Access to education is paramount for a child’s success in life. Without education, children are unlikely to develop the social and educational skills required to live a healthy, fulfilling lifestyle.
The International Covenant on Economic, Social, and Cultural Rights (ICESCR) and the UN Convention on the Rights of the Child (CRC) state as much, mandating that free and compulsory primary education be available to all. Both have almost universal membership, with 164 States party to the ICESCR and 196 party to the CRC.
These conventions were released for signature in 1966 and 1989, respectively, but as of 2013, there were still 124 million children in the world not in school. In places like the Syrian Arab Republic, the dramatic rise in out-of-school children since 2000, the year the Republic “achieved universal primary enrollment,” has largely been the result of armed conflict. Limited resources are also adversely affecting the global goal of universal access to education for children.
The United Nations Educational, Scientific, and Cultural Organization (UNESCO) said that “aid to education remains inadequate and not well targeted.” Moreover, ethnic origin, language, and poverty are also negatively impacting access to education worldwide. Poverty can greatly affect a child’s ability to access education. This is particularly true when a child is forced to leave school to help provide for the family, is suffering illnesses due to malnutrition, or is lacking parental support because of their own illiteracy.
Although the United States has not ratified either the ICESCR or CRC, it has come far in achieving the goal of providing free and compulsory education to all. However, more work must be done: the U.S. must also ensure that children receive a quality education. In the United States, dropout rates have declined over the years but are still considerably higher for minority groups, like Black and Hispanic students, than they are for white students. In some states, high school graduation rates are at least 20 percent higher for white students than for Black or Hispanic students.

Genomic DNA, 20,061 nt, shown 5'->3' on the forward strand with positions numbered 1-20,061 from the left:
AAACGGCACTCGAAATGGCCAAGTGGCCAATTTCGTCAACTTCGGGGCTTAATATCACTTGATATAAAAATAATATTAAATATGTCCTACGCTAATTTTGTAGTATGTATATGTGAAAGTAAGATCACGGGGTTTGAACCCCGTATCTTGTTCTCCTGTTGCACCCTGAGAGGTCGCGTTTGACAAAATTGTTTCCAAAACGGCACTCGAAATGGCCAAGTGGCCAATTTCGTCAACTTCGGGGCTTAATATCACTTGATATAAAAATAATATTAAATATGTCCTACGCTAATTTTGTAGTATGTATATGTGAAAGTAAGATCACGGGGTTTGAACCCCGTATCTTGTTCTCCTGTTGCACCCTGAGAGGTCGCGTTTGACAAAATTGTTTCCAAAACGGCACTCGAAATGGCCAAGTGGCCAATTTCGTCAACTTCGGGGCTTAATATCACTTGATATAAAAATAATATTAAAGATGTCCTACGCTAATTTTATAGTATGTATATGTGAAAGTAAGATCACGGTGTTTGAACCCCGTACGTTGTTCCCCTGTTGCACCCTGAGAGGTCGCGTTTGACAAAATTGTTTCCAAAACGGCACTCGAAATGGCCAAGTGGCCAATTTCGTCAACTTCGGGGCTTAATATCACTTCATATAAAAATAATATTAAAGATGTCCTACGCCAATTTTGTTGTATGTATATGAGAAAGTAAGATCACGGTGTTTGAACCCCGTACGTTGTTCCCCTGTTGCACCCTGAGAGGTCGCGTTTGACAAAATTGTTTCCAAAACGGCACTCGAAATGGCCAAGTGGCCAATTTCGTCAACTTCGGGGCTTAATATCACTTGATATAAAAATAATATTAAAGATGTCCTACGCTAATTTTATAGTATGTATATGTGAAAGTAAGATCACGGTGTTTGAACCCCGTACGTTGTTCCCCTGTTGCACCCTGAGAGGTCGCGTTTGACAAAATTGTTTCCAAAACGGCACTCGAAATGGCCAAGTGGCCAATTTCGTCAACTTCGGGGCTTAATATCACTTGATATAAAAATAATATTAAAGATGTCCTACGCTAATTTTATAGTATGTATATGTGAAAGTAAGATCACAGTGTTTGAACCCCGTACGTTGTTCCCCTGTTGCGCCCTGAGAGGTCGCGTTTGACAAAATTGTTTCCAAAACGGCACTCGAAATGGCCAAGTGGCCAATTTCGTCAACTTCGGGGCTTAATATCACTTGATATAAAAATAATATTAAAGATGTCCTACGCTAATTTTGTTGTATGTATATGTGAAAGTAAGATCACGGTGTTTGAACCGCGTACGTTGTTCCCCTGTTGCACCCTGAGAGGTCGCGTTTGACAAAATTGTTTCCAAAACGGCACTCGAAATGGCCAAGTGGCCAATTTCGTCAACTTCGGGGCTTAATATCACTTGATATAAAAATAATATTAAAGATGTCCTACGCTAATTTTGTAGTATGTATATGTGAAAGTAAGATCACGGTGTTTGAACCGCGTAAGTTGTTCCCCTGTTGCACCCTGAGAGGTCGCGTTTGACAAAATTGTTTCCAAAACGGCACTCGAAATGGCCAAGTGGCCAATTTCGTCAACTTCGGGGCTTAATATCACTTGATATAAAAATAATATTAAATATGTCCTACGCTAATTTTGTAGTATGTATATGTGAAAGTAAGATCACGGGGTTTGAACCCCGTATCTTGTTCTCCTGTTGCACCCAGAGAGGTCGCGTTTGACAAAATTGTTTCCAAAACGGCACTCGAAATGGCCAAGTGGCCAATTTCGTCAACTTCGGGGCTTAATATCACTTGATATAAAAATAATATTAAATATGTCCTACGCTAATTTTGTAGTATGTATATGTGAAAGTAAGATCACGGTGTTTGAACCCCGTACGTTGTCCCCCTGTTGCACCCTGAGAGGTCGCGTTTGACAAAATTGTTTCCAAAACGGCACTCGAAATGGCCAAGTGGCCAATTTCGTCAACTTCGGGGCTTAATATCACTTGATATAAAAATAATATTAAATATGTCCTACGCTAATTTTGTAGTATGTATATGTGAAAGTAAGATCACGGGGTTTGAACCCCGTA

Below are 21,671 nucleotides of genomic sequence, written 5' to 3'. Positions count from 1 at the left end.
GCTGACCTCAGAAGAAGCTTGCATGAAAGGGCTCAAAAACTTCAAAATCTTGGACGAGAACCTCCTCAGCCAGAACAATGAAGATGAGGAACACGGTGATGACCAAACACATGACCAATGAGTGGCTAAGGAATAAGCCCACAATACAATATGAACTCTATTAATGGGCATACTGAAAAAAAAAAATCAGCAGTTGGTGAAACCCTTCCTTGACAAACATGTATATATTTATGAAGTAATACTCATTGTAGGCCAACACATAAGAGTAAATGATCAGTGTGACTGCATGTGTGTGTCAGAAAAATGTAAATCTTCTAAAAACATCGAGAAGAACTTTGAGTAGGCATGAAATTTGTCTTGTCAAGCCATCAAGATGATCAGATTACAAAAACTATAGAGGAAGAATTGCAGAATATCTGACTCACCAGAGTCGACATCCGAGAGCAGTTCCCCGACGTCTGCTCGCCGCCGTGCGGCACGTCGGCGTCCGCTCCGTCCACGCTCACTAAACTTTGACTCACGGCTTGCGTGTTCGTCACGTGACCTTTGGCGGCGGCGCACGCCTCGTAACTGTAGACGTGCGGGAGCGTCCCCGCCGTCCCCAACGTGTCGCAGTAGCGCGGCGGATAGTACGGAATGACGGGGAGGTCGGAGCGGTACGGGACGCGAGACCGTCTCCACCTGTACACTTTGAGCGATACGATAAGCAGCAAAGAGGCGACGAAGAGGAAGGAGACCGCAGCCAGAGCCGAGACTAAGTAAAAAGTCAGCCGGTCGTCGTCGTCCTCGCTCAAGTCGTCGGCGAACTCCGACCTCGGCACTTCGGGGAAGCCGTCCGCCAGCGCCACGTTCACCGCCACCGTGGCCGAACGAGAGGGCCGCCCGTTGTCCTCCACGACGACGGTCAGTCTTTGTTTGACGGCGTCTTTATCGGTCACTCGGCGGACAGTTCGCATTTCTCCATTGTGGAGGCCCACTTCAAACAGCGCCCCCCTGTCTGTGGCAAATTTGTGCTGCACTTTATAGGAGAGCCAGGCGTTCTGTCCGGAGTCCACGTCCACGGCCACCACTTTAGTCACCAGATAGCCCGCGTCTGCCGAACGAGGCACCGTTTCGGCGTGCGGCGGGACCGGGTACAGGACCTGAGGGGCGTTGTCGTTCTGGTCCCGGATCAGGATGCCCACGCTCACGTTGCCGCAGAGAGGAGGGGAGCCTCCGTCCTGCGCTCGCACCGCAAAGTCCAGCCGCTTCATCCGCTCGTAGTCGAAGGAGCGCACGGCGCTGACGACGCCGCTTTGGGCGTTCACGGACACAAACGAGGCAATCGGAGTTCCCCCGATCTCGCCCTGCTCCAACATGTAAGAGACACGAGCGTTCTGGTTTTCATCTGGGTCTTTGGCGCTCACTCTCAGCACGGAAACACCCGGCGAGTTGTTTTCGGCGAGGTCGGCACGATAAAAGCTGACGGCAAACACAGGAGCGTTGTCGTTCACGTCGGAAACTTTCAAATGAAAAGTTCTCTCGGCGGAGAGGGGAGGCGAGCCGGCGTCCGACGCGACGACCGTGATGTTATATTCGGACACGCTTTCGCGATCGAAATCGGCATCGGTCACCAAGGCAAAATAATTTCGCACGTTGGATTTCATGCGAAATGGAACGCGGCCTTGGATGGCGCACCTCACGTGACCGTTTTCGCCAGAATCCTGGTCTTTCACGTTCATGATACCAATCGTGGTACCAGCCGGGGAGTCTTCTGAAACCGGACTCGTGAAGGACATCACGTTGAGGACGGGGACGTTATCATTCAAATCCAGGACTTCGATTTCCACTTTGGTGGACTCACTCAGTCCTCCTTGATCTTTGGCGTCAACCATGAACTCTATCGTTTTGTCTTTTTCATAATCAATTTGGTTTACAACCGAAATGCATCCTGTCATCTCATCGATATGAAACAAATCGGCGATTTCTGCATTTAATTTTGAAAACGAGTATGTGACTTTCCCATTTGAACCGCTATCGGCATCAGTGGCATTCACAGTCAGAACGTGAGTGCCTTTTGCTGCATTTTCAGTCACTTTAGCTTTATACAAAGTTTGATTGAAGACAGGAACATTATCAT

According to a report by the National Center for Education Statistics, in low-poverty schools during the 2012-2013 school year, 29 percent of white students were eligible for free lunches, while only 7 percent of Black and 8 percent of Hispanic students were eligible. In high-poverty schools, on the other hand, only 8 percent of white students were eligible for free lunches while 45 percent of Black and Hispanic students were eligible. This suggests that a greater number of Black and Hispanic students are located in high-poverty schools while a greater number of white students are located in low-poverty schools.
How do we solve these disparities? The Global Partnership for Education says that education is the essential element to achieve “no poverty, zero hunger, decent work and economic growth, reduced inequalities,” and thirteen other global goals that 193 world leaders have committed to accomplish by 2030. The Global Partnership for Education also states that a poor quality of education can be comparable to not receiving an education at all.
In March of this year, the Education Trust released a report on state and local funding for schools. It found that only six of the forty-seven states surveyed gave the highest-poverty districts 5 percent, or more, less funding per student than they gave the lowest-poverty districts. Twenty-four other states gave similar funding to the highest and lowest-poverty schools. The report stressed that this is problematic because students in the lowest-poverty districts need additional resources to account for additional necessities, such as extra educational materials and a closer relationship with outside service providers, namely, foster care and healthcare systems. The Education Trust estimates that the highest-poverty districts need an additional 40 percent of funding per student to help adequately educate them.
As of 2014, 38 percent of the white labor force, aged 25 and up, had received a bachelor’s degree, along with 27 percent of the Black labor force, and only 19 percent of the Hispanic labor force. When it came to earnings, the white labor force brought home between $54-$281 more per week than the Black or Hispanic labor force. States could work to close these gaps by allocating additional resources to high-poverty schools, but there is not much support to require them to do so because of the 1973 Supreme Court decision in San Antonio Independent School District v. Rodriguez that ruled education is not a fundamental right, and that “there is no right to equal funding in education under the U.S. Constitution.” In order to truly help students, the U.S. needs to abandon this ideology and join the rest of the world in accepting education as a fundamental human right.